Five Dachshunds, Two Dogs And One Bitch


When I was about three years old I became aware that there was a high level of excitement and anticipation in our house because Bitty was pregnant.

Bitty’s pregnancy percolated into my mind only because a ruling was made by my parents in her favor that allowed her to appropriate my stuffed pink elephant with the satin ears. It was explained to me that Bitty needed my pink elephant because she was pregnant.

Bitty was a homely brown dachshund with an uncharacteristically sweet and reasonable nature. Looking back, I can understand why my parents would have ruled in Bitty’s favor—she was saintly and stoic whereas I was unholy and needy. I was only marginally interesting compared to the future offspring of Bitty and her potent “husband,” Dapper Dan.

Dapper Dan belonged to my mother’s beloved half sister. My mother adored her older sister, whose spectacular wealth allowed her to carry on as though she was actually living during the turn of the century.

My bohemian-inclined, but blue blooded mother who had recklessly married a poor and complicated artist, was deeply gratified by the gifts of Lily Pulitzer cast-offs and donations of top -shelf dog semen from her sister. The union between Bitty and Dapper Dan was as unlikely as the one that took place between my parents. The class difference was just that vast, but somehow they made it work.

Given the difference in station between the two dogs, my parents must have had toweringly high hopes for the offspring, which now helps me to understand why they ruled the way they did in the matter of Lizzy V. Bitty re: The Pink Elephant.

In the early days following the ruling, I did what any self-respecting 3-year-old would have done in similar circumstances. With what little rhetorical skills I had, I protested vigorously. Despite all of this, Bitty continued to carry off the pink elephant in her teeth each night while I climbed into bed, to lie there alone in a rictus of resentment.

After spending several nights cataloging my grievances and contemplating revenge, I hit upon the perfect plan. Initially, I had assumed that the dog held all the power, but one night, I realized she had one weakness that I could easily exploit: Dachshunds are notoriously difficult to housebreak. Despite this major shortcoming, Dachshund owners are almost universally optimistic about their prospects for housebreaking them, yet their methods can vary dramatically as they become more and more desperate.

Before The Dog Whisperer made a rolled up newspaper something to be ashamed of, I had witnessed my parents resort to punitive methods out of pure frustration.

Being three, I had not had too much experience with shame, so, as I had planned, I dropped my pants and peed on the floor in my room. After the smoking gun had cooled, I summoned my mother and let the chips fall where they may. As I had anticipated, Bitty got a beating.



Bitty’s pup­pies were born but I don’t remem­ber any­thing about them or any details of where they ended up. What I do know is that we kept Cosmo, who was the runt of the litter. Not only was he the runt, he was a Crypt Orchid.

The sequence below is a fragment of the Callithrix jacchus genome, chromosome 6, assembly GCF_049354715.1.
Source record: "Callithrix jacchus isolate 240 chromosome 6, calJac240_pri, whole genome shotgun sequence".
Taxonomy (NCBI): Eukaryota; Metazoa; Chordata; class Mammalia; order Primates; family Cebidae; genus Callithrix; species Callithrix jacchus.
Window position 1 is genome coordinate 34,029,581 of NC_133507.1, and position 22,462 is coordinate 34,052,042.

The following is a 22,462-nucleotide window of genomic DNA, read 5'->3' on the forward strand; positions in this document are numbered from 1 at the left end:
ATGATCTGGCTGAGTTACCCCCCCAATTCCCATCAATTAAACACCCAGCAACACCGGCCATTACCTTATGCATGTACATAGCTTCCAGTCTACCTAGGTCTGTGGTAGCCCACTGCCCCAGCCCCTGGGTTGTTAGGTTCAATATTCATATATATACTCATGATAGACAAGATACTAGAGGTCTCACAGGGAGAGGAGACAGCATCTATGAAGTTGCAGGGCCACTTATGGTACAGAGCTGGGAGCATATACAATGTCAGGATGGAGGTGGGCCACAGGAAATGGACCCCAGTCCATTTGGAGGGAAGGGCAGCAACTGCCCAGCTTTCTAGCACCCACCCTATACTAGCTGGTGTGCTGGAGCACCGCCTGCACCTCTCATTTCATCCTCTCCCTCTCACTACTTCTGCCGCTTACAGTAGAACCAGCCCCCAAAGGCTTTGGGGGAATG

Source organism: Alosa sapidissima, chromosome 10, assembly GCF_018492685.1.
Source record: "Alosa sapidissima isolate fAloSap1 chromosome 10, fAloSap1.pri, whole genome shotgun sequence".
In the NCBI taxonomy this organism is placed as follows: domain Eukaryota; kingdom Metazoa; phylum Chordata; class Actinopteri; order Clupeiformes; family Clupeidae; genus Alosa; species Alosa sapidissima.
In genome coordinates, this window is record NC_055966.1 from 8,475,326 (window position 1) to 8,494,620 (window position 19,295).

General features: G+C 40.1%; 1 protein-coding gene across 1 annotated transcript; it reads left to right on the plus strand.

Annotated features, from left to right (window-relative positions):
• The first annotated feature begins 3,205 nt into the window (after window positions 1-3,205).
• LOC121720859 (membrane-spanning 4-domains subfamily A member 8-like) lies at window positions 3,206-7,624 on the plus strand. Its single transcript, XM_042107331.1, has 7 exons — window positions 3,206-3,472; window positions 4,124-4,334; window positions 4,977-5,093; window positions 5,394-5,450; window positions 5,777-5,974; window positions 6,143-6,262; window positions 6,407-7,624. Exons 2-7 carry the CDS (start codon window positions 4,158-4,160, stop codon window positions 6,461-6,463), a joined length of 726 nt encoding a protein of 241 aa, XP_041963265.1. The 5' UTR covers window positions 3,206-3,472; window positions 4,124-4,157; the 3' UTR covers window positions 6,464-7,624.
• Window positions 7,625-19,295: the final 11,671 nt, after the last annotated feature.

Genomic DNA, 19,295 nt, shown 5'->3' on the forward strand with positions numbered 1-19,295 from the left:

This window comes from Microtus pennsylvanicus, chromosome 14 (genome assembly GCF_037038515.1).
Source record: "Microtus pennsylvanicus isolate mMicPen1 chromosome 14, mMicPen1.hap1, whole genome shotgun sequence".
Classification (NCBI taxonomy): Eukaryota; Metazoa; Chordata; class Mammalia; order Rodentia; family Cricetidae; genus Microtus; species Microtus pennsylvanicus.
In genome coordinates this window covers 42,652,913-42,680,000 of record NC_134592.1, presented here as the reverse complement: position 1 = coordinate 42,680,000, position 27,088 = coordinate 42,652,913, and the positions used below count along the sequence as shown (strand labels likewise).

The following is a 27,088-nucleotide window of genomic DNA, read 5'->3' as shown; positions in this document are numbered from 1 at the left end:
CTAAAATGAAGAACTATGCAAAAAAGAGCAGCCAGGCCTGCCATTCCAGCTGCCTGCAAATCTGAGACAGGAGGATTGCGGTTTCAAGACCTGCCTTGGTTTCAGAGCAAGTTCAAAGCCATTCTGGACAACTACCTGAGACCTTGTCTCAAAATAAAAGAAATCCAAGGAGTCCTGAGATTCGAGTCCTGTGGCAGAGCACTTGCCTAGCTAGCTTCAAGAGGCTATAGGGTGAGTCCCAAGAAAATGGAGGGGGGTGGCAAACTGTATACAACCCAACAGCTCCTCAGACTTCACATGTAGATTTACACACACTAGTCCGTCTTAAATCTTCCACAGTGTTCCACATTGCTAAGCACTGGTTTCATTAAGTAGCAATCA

Looking up the term to check for spelling, I now see that one isn’t a Crypt Orchid, one is born with cryp­torchidism. This is really a game changer for me, because until now I pic­tured some­thing exotic and rare — like an orchid with a muta­tion. My imag­i­na­tion was helped along by my par­ents who would proudly announce to vis­i­tors that “Cosmo is a Crypt Orchid” as if this was some­thing really desir­able in a dog.

Cryptorchidism sim­ply means that the tes­ti­cles have not descended.

By sev­enth grade, I had stud­ied enough European his­tory to appre­ci­ate the con­nec­tions between roy­alty and birth defects. Because of this, I accepted the cat­e­chism handed down by my par­ents that Cosmo was born the way he was because he was actu­ally “ A Royal.”   I then went on to conflate “royal” with “good.”



One evening when I was about nine, my parents had the pleasure of hosting the Count and Countess Von Oppersdorff of Oberglogau.

The Count Von Oppersdorff was a distant grandson of another Von Oppersdorff who had commissioned Beethoven to write the Fourth Symphony. As I remember, the Count was very old and frail and suffering from emphysema. Knowing nothing about the pedigree of our guests, I flitted around them, and found them very friendly and gracious.

While the Count sat in a Windsor chair with his oxygen, the Countess sat on the couch near him. At the other end of the couch, Bitty and Cosmo held court. Often, when they found themselves in an important social situation, such as an audience with the Count and Countess Von Oppersdorf of Oberglogau, Cosmo enjoyed chewing Bitty’s ear until it was completely soaked with frothy saliva. Periodically, Bitty would re-emerge from her blissful idyll and give a furious shake of the head, sending spit spraying in all directions.

During these sessions Cosmo would be overcome with physical feelings beyond his control, while Bitty patiently endured his attentions. The gracious Count and Countess made no comment.



My parents foolishly allowed me to accompany my mother when she went to the breeder to pick out a new Dachshund puppy after Bitty and Cosmo had gone to their reward.